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I am attempting to run some Unity3D games, which require "OpenGL core profile 3.2 or later for OpenGL Core renderer" (according to the games' own output).

As far as I know, I have OpenGL 3.3. However, my glxinfo output is very, very confusing:

glxinfo | grep "OpenGL"
OpenGL vendor string: VMware, Inc.
OpenGL renderer string: llvmpipe (LLVM 6.0, 256 bits)
OpenGL core profile version string: 3.3 (Core Profile) Mesa 18.2.0-devel
OpenGL core profile shading language version string: 3.30
OpenGL core profile context flags: (none)
OpenGL core profile profile mask: core profile
OpenGL core profile extensions:
OpenGL version string: 3.1 Mesa 18.2.0-devel
OpenGL shading language version string: 1.40
OpenGL context flags: (none)
OpenGL extensions:
OpenGL ES profile version string: OpenGL ES 3.0 Mesa 18.2.0-devel
OpenGL ES profile shading language version string: OpenGL ES GLSL ES 3.00
OpenGL ES profile extensions:

So, I have "Core profile version" 3.3 (greater than is required by Unity3D) but my "version" is 3.1? Why is this, and what can I do about it?

I have a Intel Core i5-3320M, and am using Mesa 18.2 with the i915 driver.

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The core profile version is what version of GL you can use on your card with your drivers. This is what really matters, usually.

The OpenGL version string you can just ignore. It's the compat profile version.

However, the specific issue you are having, seems to be that your system is actually using the llvmpipe renderer, rather than the hardware acceleration for your actual GPU. The vendor string value should be something like Intel Open Source Technology Center with the renderer string something like Mesa DRI Intel(R) Ivybridge Mobile. You may need to make sure you have the intel-microcode package installed.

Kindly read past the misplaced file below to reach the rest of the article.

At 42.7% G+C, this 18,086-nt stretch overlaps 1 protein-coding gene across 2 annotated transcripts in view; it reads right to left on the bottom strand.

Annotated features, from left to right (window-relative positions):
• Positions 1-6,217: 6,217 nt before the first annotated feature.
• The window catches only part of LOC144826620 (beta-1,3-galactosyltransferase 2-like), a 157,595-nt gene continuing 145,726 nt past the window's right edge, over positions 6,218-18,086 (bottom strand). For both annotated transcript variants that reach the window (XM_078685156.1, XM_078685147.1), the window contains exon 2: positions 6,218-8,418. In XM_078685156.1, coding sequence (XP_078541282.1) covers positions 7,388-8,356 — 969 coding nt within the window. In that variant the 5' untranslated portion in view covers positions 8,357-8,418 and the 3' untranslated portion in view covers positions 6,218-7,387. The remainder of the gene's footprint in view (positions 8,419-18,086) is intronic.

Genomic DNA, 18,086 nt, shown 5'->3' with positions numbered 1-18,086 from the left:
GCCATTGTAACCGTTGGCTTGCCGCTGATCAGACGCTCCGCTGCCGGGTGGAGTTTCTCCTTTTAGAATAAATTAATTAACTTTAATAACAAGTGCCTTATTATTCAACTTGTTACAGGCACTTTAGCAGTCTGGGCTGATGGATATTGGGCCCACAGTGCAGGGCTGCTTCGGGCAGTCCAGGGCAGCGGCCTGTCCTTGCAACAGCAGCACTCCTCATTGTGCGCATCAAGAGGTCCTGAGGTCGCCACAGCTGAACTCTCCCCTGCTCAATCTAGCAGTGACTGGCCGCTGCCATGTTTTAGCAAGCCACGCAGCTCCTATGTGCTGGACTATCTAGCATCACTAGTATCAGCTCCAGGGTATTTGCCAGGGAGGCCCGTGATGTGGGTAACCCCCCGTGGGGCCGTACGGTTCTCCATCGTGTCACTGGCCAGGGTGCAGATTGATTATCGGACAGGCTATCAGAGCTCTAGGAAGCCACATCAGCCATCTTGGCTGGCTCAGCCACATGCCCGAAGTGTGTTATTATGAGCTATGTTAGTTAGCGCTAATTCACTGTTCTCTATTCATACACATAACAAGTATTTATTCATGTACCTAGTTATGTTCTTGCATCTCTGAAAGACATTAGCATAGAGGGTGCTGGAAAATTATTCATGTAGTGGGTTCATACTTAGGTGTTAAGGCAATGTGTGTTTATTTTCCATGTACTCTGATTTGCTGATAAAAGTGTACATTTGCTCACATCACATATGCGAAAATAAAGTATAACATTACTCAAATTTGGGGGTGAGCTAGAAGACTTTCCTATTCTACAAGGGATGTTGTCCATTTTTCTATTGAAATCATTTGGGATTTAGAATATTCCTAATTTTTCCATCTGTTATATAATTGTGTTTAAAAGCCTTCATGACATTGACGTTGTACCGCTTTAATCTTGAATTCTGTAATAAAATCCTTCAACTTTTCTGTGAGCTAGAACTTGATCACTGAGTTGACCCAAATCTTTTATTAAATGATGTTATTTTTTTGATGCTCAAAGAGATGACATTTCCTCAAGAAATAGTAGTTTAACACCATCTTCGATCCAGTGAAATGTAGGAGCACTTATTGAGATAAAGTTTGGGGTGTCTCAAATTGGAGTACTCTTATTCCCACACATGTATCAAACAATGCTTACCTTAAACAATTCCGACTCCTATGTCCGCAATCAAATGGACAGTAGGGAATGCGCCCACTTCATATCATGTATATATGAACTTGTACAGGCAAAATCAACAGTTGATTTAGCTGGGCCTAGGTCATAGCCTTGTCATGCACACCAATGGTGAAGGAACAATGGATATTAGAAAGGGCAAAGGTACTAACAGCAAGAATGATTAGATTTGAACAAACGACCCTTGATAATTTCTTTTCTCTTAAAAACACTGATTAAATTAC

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  • But then why do games that require 3.2 fail on my system, when I have 3.3? – Leonora Tindall May 24 '18 at 12:30
  • But I'm not running under a VM! I have Xubuntu 18.04 installed on a T430s. – Leonora Tindall May 25 '18 at 16:34
  • OK, so the problem is that the intel driver is not actually being used here, perhaps due to lack of microcode or such. – dobey May 25 '18 at 20:02
  • OK, I installed intel-microcode but, after rebooting, my system is still using llvmpipe. – Leonora Tindall May 27 '18 at 21:36
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Turns out this was due to a chain of bugs in the Ubuntu 18.04 upgrade process.

Bug 1, Bug 2, and Bug 3 caused any system with libegl to fall back to llvmpipe - software rendering.

libegl, in turn, was incorrectly installed on systems that didn't need it, due to libnvidia-gl-390 depending on it.

libnvidia-gl-390 was incorrectly required on many systems. Uninstalling it fixes this issue.

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